On 1 May 2014 TZ wrote to the Assistant Registrar of the MPTS stating that two witnesses who were highly relevant to his case had not been called by the GMC; namely the HCA who was present around the examination and the complainant’s boyfriend (who had been called by the Crown at the criminal trial).  He provided the transcript of these individuals’ evidence in the Crown Court. He submitted that this evidence was so important that without them justice could not be done, and suggested that the two witness should be summonsed by the GMC to give evidence under oath.

On 24 June 2014 the hearing resumed, in order that the decision be handed down and the proceedings continue. TZ was now unrepresented and not present at the hearing, however the Panel were shown his correspondence with the MPTS.  Counsel for the GMC submitted that the Panel did not have jurisdiction to go back and remake their decision; the remedy now would be an appeal.   There was then a further hearing on 26 June 2014 at which the Chair confirmed their determination on facts (save for 2 typographical errors) stating that the Panel did not have the power to re-open its determination and that even if it did, it would not want to do so.  The decision on facts stood.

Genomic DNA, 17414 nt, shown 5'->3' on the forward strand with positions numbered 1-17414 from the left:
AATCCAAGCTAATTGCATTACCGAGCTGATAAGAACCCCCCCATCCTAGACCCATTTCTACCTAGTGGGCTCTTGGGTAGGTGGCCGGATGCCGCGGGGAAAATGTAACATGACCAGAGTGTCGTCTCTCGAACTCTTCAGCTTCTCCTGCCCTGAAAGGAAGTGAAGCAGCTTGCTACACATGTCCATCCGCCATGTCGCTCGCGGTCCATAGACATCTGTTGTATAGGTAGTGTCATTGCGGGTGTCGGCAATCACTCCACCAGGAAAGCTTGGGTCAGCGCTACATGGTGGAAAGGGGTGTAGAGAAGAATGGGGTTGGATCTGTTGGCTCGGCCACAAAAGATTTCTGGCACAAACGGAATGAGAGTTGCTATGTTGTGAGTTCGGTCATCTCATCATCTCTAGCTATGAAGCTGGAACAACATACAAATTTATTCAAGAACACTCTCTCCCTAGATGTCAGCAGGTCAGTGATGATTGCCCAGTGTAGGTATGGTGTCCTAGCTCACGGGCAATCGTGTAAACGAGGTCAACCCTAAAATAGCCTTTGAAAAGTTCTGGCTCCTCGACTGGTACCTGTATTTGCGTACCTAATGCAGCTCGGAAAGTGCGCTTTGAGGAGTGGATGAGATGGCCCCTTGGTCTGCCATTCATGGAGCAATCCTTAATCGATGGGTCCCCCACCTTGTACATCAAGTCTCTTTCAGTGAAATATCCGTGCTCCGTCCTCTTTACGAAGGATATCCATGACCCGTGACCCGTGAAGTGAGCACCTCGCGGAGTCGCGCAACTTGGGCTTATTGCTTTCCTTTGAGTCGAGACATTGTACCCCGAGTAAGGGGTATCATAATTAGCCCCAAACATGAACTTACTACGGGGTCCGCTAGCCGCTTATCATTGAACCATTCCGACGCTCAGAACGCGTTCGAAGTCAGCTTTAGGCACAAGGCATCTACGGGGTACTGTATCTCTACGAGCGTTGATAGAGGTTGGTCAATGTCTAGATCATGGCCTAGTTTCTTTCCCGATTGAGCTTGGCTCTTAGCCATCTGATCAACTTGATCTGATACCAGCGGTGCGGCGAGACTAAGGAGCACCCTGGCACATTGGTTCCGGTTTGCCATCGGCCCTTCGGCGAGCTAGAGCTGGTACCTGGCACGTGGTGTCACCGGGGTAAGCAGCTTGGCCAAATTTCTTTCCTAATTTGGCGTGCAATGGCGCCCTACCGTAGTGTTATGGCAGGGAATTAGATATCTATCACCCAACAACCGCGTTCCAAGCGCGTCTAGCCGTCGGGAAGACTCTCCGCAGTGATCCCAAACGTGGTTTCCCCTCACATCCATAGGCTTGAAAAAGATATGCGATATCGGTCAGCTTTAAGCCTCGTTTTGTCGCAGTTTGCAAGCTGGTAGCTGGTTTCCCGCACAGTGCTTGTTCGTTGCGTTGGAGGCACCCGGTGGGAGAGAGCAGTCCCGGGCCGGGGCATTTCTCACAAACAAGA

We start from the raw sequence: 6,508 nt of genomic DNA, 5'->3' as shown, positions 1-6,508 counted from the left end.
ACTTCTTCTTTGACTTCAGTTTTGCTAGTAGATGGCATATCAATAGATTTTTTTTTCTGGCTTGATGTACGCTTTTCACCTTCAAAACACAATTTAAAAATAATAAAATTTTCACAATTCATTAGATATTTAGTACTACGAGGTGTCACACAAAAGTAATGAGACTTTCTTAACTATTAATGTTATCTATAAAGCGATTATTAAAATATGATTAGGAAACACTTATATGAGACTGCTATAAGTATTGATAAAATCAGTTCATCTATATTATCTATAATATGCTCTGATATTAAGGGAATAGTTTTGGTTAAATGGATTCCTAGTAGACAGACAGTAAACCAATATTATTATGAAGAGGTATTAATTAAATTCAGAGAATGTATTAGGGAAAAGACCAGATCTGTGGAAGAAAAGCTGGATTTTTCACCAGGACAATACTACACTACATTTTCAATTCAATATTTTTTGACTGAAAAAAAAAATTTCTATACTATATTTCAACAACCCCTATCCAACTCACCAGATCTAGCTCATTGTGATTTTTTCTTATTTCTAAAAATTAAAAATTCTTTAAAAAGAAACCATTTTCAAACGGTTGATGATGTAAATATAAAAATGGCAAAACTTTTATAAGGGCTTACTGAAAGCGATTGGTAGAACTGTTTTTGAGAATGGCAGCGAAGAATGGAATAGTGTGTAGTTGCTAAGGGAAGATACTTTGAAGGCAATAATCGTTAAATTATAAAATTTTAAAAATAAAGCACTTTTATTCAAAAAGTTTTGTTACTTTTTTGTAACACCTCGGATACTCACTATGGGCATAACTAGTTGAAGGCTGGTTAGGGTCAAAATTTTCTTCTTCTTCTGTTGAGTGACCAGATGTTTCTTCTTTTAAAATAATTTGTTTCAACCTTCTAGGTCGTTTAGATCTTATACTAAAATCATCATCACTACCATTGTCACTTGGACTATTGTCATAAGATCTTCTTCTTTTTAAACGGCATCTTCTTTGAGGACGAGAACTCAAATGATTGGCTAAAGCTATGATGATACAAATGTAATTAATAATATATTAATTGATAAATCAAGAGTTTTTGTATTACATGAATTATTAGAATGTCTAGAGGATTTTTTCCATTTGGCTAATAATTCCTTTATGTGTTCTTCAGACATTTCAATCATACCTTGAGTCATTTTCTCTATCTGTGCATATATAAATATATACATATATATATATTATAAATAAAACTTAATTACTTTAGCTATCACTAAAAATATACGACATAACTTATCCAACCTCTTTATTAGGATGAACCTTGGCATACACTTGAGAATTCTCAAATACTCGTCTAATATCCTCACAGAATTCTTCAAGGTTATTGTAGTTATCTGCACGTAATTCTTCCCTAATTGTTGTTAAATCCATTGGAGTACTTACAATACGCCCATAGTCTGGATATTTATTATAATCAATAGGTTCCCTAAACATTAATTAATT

On 26 August 2014 the Panel reconvened. TZ was present but unrepresented. He reiterated his submissions that the two transcripts of evidence should be referred to but the Chair made his position clear, that the stage dealing with misconduct could not and would not be re-opened. The legal assessor’s firm advice was that there was no jurisdictional power to reopen the facts, the Panel having announced its decision. The panel continued to consider impairment and sanction, ultimately erasing TZ’s name from the register. 

The appeal